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Grief counselor, ketamine therapist, NARM therapist supporting people through depression, trauma, cancer, anxiety, grief and loss, aging, death and dying, and end-of-life planning.


Depression  |  Trauma  |  Cancer  |  Aging  |  Grief & Loss  |  Death & Dying  |  End-of-Life Planning


Foundational to my therapeutic approach is seeing you, hearing you, and accepting you exactly as you are. I am an LGBTQ+ friendly counselor and specialize in supporting adults of all ages through issues related to depression, trauma, cancer, aging, grief & loss, death & dying, and end-of-life planning. These are amongst life's most challenging transitions, and often ignite intense feelings of uncertainty, pain, discomfort, and regret. These transitions also necessitate additional planning, reflection, introspection, and reimagining. Instead of brushing it all aside, I will invite you on that journey. Major transitions – welcome or not – can be a catalyst for big, positive, important changes – they can help catapult you to the next place. With compassion and encouragement, I will help you remember your own power and strength, so that you can live your life with greater integrity, joy and peace.


Sometimes it feels like we’re not really living our life, like we’re merely existing. We might be going through the motions, but we’re disconnected from our feelings, our thoughts, ourselves. Sometimes, even going through the motions requires too much effort, and we sink into a long, dark period of detachment, isolation, and nothingness. No matter what we do, it feels like we can’t reengage in our life. There is hope. Depression can be overcome, and people who have felt a loss of meaning for years can regain their spark. In addition to using talk therapy approaches like NARM, I have advanced training treating depression through Ketamine Assisted Psychotherapy (also known as Ketamine Therapy) – a groundbreaking medical approach that integrates pharmacology and psychotherapy to help people who have had limited success treating depression in the past.


Some situations – like abuse, assault, or a major accident – are widely accepted as traumatic, leading people to proactively seek support. But often, trauma – especially the trauma many of us experience when we are young – is not obvious at all. In my counseling practice, I conceptualize trauma as the long-term pain that can result from a relational or emotional mismatch in our early lives, a time when we are highly dependent on others to intuit our needs. When our caregivers are unable to meet our emotional needs when we are relatively helpless to meet them on our own, it has the potential to cause ongoing challenges in many areas of our adult life.  I specialize in helping my clients find the pieces of themselves that have felt lost. I am a master level clinician in NARM – the NeuroAffective Relational Model – and I use NARM to help people who experienced developmental trauma reconnect with themselves and move toward feelings of safety and peace in their lives.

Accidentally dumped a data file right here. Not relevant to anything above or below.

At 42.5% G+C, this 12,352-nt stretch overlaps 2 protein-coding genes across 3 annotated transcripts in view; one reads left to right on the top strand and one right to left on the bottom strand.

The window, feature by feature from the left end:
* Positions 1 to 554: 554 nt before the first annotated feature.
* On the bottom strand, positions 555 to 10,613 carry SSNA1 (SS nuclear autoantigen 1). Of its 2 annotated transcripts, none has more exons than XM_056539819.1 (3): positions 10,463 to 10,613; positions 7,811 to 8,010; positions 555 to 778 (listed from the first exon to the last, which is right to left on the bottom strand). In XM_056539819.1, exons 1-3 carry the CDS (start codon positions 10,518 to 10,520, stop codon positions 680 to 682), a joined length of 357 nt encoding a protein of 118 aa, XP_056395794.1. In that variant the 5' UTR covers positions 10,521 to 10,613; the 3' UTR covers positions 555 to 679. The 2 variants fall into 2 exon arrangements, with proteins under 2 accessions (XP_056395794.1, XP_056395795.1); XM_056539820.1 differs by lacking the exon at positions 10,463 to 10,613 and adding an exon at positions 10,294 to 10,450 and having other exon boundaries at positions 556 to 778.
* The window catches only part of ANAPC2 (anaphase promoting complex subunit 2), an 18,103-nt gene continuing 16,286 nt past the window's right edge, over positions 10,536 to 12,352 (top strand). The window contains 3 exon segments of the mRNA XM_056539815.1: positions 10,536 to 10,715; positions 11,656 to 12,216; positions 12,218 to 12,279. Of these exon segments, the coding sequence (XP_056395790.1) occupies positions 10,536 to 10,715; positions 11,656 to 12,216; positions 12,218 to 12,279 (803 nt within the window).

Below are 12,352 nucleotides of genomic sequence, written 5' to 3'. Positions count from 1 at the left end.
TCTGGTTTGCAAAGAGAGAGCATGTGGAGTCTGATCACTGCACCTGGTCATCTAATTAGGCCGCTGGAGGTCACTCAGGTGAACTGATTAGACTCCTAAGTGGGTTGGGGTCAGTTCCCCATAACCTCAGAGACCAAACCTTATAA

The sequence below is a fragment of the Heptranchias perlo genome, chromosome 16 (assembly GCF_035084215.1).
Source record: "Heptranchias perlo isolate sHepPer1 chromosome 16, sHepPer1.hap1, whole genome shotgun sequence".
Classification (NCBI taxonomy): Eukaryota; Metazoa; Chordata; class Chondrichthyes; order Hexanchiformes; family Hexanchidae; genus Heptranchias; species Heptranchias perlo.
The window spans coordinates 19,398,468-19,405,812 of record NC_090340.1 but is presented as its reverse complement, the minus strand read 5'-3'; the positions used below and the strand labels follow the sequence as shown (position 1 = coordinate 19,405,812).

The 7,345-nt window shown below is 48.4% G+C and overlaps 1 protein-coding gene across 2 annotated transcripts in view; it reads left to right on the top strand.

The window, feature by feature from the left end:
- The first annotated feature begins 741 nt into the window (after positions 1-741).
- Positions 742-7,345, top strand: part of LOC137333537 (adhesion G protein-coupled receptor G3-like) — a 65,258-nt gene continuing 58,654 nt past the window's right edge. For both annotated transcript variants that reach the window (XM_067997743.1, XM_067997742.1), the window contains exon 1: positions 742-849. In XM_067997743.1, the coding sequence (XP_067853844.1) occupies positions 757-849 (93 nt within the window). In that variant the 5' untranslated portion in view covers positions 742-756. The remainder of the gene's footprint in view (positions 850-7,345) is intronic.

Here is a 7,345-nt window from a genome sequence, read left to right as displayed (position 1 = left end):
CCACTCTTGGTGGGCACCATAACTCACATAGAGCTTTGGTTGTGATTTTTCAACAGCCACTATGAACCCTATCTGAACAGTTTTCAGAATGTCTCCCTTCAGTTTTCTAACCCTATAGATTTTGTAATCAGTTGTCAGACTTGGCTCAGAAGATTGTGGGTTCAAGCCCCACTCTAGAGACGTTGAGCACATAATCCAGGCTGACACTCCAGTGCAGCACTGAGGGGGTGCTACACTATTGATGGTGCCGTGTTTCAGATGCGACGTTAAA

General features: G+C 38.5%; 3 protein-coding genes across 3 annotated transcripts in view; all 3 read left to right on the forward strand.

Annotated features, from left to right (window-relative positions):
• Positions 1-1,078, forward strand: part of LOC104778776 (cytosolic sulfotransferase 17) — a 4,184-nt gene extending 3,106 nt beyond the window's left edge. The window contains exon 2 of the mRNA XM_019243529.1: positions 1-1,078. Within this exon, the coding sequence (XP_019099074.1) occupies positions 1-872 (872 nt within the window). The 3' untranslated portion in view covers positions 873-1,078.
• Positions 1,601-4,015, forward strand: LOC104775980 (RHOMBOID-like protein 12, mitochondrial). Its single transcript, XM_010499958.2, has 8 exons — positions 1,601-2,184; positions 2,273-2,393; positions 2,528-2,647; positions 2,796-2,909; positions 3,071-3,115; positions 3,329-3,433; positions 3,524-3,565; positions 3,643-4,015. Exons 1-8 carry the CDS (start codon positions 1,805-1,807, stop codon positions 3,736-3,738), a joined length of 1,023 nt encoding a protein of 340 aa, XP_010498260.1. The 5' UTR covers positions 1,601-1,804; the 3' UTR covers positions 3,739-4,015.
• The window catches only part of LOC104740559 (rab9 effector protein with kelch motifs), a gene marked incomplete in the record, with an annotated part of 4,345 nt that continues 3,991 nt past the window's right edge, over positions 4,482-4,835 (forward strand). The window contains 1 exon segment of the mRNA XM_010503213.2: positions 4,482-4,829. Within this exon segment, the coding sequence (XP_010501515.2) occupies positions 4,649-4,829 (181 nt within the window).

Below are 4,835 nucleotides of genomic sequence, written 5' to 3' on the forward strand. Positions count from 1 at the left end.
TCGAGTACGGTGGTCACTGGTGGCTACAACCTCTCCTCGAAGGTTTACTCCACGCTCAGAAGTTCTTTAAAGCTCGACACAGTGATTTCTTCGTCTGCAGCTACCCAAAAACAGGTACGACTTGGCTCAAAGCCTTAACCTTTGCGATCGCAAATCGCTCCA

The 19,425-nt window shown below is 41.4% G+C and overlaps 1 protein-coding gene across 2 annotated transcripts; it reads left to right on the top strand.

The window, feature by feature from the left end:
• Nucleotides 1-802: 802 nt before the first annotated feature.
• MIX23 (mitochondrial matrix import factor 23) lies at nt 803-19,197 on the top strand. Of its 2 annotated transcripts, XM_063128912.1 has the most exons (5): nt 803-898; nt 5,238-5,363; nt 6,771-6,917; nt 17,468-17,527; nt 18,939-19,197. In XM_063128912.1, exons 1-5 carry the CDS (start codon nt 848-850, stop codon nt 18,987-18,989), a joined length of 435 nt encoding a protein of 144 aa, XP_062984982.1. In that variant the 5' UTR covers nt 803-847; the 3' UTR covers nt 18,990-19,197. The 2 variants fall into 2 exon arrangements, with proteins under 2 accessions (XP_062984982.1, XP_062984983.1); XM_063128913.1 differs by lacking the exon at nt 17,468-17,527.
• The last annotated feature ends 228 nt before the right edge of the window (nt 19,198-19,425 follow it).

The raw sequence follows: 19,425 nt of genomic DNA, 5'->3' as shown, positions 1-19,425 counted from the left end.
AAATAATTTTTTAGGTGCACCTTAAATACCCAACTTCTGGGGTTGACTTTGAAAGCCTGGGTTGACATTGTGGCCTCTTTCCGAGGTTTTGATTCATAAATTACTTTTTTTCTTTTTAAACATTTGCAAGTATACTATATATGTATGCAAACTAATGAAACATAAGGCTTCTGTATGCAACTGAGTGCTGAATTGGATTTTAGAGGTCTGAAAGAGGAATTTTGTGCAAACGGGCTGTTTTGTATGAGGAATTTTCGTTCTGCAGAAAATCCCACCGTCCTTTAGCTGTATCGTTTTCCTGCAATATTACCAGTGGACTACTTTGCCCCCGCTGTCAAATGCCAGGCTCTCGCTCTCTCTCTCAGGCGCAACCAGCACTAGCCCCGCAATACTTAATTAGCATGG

While cancer’s toll on the body is the primary focus of medical treatment, cancer and all the medical interventions that go into diagnosing, monitoring, and treating it, also impart a heavy toll on our mental and emotional health. At times, you may feel numb, disconnected, hopeless, helpless or resigned. At other times, you may feel enraged, terrified, or defiant. You may also experience intense feelings of loss and grief, a resurfacing of old traumas, or increased conflict with family and loved ones. All of these responses are a normal, natural, and common part of the experience of this disease. Having a counselor supporting your spiritual and emotional well-being during this time can help you feel more empowered, hopeful, connected, stable, and at peace. Working together, we’ll name and address your biggest fears and concerns. We’ll talk about hope, because there’s always hope – even if you need to change what you’re hoping for. We’ll plan out how you can take care of yourself during a procedure or treatment, because you do not need to relinquish all control over your body to medicine. We’ll discuss your family and help you navigate your relationships with your loved ones. And we’ll explore how you’ll know when enough is enough – because this is your body and your diagnosis and at any time you can choose how and what you are willing to have done to it – that is your right. Throughout, I will remind you that right now, you are very much alive. We’ll go through this journey together, helping you feel more supported, empowered and at peace along the way.